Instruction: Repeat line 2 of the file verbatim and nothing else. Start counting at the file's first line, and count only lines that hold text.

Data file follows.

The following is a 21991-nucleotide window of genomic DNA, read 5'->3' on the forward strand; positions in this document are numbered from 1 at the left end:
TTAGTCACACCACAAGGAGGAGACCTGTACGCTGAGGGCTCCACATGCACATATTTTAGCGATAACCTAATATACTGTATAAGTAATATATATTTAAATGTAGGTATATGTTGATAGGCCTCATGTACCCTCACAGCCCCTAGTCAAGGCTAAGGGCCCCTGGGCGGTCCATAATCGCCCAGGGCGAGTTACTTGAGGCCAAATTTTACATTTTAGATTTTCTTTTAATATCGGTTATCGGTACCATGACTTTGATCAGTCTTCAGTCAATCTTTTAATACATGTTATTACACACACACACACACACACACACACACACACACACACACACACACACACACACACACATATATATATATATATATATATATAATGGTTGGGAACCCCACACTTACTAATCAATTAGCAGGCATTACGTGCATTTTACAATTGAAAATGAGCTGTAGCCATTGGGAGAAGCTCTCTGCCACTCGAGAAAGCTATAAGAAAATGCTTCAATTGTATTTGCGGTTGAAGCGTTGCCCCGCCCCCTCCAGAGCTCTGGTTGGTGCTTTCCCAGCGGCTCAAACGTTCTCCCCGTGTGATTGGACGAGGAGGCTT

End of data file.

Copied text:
TTAGTCACACCACAAGGAGGAGACCTGTACGCTGAGGGCTCCACATGCACATATTTTAGCGATAACCTAATATACTGTATAAGTAATATATATTTAAATGTAGGTATATGTTGATAGGCCTCATGTACCCTCACAGCCCCTAGTCAAGGCTAAGGGCCCCTGGGCGGTCCATAATCGCCCAGGGCGAGTTACTTGAGGCCAAATTTTACATTTTAGATTTTCTTTTAATATCGGTTATCGGTACCATGACTTTGATCAGTCTTCAGTCAATCTTTTAATACATGTTATTACACACACACACACACACACACACACACACACACACACACACACACACACACACACACATATATATATATATATATATATATAATGGTTGGGAACCCCACACTTACTAATCAATTAGCAGGCATTACGTGCATTTTACAATTGAAAATGAGCTGTAGCCATTGGGAGAAGCTCTCTGCCACTCGAGAAAGCTATAAGAAAATGCTTCAATTGTATTTGCGGTTGAAGCGTTGCCCCGCCCCCTCCAGAGCTCTGGTTGGTGCTTTCCCAGCGGCTCAAACGTTCTCCCCGTGTGATTGGACGAGGAGGCTT